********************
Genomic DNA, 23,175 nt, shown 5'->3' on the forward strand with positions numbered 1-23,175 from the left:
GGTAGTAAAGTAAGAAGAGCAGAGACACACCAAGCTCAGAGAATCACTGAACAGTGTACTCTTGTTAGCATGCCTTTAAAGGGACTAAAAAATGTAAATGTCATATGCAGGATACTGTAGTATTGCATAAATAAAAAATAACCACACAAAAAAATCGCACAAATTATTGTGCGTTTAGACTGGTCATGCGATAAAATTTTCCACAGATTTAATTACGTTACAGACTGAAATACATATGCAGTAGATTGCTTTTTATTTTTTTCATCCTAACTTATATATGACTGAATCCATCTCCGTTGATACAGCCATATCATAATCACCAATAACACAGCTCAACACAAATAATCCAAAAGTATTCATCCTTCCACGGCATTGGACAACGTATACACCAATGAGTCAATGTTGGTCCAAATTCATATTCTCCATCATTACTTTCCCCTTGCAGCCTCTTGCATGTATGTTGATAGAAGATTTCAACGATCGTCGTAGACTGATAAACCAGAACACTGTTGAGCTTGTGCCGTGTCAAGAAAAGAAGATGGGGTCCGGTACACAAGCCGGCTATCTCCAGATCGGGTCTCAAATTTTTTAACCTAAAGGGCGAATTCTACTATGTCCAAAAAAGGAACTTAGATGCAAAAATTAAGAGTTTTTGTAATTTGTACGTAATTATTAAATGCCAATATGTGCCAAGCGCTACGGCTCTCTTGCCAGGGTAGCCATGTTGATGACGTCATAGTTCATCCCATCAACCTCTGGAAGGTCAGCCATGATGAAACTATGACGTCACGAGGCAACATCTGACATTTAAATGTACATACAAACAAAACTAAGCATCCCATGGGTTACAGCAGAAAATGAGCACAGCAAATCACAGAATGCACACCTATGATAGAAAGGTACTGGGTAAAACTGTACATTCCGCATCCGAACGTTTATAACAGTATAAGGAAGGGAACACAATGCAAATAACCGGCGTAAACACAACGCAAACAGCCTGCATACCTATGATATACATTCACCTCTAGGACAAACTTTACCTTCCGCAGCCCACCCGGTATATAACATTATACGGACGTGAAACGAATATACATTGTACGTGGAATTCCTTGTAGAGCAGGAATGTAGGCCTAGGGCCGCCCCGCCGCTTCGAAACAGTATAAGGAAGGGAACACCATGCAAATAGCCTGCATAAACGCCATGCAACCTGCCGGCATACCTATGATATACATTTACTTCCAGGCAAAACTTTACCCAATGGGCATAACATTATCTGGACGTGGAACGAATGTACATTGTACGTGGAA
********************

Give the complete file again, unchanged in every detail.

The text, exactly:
Genomic DNA, 23,175 nt, shown 5'->3' on the forward strand with positions numbered 1-23,175 from the left:
GGTAGTAAAGTAAGAAGAGCAGAGACACACCAAGCTCAGAGAATCACTGAACAGTGTACTCTTGTTAGCATGCCTTTAAAGGGACTAAAAAATGTAAATGTCATATGCAGGATACTGTAGTATTGCATAAATAAAAAATAACCACACAAAAAAATCGCACAAATTATTGTGCGTTTAGACTGGTCATGCGATAAAATTTTCCACAGATTTAATTACGTTACAGACTGAAATACATATGCAGTAGATTGCTTTTTATTTTTTTCATCCTAACTTATATATGACTGAATCCATCTCCGTTGATACAGCCATATCATAATCACCAATAACACAGCTCAACACAAATAATCCAAAAGTATTCATCCTTCCACGGCATTGGACAACGTATACACCAATGAGTCAATGTTGGTCCAAATTCATATTCTCCATCATTACTTTCCCCTTGCAGCCTCTTGCATGTATGTTGATAGAAGATTTCAACGATCGTCGTAGACTGATAAACCAGAACACTGTTGAGCTTGTGCCGTGTCAAGAAAAGAAGATGGGGTCCGGTACACAAGCCGGCTATCTCCAGATCGGGTCTCAAATTTTTTAACCTAAAGGGCGAATTCTACTATGTCCAAAAAAGGAACTTAGATGCAAAAATTAAGAGTTTTTGTAATTTGTACGTAATTATTAAATGCCAATATGTGCCAAGCGCTACGGCTCTCTTGCCAGGGTAGCCATGTTGATGACGTCATAGTTCATCCCATCAACCTCTGGAAGGTCAGCCATGATGAAACTATGACGTCACGAGGCAACATCTGACATTTAAATGTACATACAAACAAAACTAAGCATCCCATGGGTTACAGCAGAAAATGAGCACAGCAAATCACAGAATGCACACCTATGATAGAAAGGTACTGGGTAAAACTGTACATTCCGCATCCGAACGTTTATAACAGTATAAGGAAGGGAACACAATGCAAATAACCGGCGTAAACACAACGCAAACAGCCTGCATACCTATGATATACATTCACCTCTAGGACAAACTTTACCTTCCGCAGCCCACCCGGTATATAACATTATACGGACGTGAAACGAATATACATTGTACGTGGAATTCCTTGTAGAGCAGGAATGTAGGCCTAGGGCCGCCCCGCCGCTTCGAAACAGTATAAGGAAGGGAACACCATGCAAATAGCCTGCATAAACGCCATGCAACCTGCCGGCATACCTATGATATACATTTACTTCCAGGCAAAACTTTACCCAATGGGCATAACATTATCTGGACGTGGAACGAATGTACATTGTACGTGGAA